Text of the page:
A Top Ukrainian Propagandist Admitted That Kiev’s Struggling In The Battle for Artyomovsk
The fascist regime is infamously opaque so outside observers can’t obtain an accurate understanding of the precise socio-political dynamics, let alone the exact players, that are driving the latest trend of discrediting Zelensky’s “official narrative”. Be that as it is, by closely following the latest developments and reading between the lines, they can still conclude that there’s veritably a lot of infighting within Kiev right now. It’s unclear how long it’ll last and what the consequences might be, but there’s no longer any denying that these divisions do indeed exist.
Ilya Ponomarenko is a member of the Neo-Nazi Azov Battalion who also writes for the “Kyiv Independent”, the latter role of which has resulted in the US-led West’s Golden Billion affording him enormous attention and amplifying his articles for narrative convenience. It therefore isn’t an exaggeration to describe him as one of Ukraine’s top propagandists, which is why it’s so intriguing that he of all people just admitted that Kiev’s struggling in the Battle for Artyomovsk/”Bakhmut”.
The “official narrative” about the Ukrainian Conflict decisively shifted from one of “inevitable victory” to seriously worrying about Kiev’s ultimate loss in this proxy war as a result of last week’s events. The Polish Prime Minister, President, and Chief of Staff of its Armed Forces joined together with the US’ Chairman of the Joint Chiefs of Staff and Zelensky’s own former senior advisor to introduce this new version of events into the global information ecosystem.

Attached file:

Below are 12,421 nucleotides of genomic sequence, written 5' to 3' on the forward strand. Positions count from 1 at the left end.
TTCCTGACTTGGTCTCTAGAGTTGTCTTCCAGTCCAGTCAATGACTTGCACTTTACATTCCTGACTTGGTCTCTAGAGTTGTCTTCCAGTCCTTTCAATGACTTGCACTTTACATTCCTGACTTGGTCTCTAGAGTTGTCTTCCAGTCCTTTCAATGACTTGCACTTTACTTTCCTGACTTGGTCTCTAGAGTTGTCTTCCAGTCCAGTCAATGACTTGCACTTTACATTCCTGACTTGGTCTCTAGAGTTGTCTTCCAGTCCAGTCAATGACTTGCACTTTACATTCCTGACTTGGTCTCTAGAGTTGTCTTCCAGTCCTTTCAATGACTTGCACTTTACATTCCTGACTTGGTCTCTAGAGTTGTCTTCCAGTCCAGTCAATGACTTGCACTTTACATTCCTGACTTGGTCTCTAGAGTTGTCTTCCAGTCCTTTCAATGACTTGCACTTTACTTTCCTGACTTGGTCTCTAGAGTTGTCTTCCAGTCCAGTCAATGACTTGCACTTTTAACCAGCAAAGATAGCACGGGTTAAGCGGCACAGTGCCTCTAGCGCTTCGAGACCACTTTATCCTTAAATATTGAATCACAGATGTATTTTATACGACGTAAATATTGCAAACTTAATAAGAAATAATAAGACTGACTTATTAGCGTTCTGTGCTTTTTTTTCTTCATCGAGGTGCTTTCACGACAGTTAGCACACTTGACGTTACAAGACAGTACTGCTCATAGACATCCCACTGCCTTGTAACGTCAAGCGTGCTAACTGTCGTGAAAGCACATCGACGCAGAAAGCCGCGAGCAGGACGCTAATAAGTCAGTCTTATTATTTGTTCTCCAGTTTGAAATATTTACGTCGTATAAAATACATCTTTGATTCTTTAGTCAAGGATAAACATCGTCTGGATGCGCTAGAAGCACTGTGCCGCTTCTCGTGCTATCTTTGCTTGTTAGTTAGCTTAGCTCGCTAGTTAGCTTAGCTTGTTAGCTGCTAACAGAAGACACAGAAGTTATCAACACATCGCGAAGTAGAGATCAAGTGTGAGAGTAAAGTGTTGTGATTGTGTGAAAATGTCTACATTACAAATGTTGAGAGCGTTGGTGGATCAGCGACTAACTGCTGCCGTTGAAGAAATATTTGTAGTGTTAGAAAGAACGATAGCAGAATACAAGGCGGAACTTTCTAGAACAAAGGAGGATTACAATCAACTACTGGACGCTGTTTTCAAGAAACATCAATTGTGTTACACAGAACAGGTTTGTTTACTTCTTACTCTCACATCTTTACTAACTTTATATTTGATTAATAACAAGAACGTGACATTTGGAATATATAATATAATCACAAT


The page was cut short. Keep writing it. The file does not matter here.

It was therefore only a matter of time before one of that crumbling former Soviet Republic’s top propagandists jumped on the bandwagon as well, yet the way in which Ponomarenko did so was still unexpected. In his piece titled “With the loss of Soledar, Ukrainian positions in Bakhmut jeopardized”, he contributed to shifting the “official narrative” in his own way through the several “politically inconvenient” details contained therein.
Ponomarenko opens up by implying that Zelensky and his team are delusional after writing that “The dramatic fight for Soledar, part of the Battle of Bakhmut, is over — although Ukraine’s leadership is still reluctant to acknowledge the loss.” He then shared his assessment that “The setback also indicates long-lasting Ukrainian issues with chaotic command and control and also the lack of centralized approach and coordination in the area.”
According to him, “The lack of artillery and munitions to cope with endless and massive Russian frontal assaults has also played its role.” Later on in his article, Ponomarenko quoted Austria-based warfare expert Tom Cooper who claimed that Kiev has “no tools to literally destroy the Russians at a faster rate” and “too many troops from too many different units into a much too small area.” Apparently, “the front-line area currently has elements from nearly 15 different Ukrainian brigades.”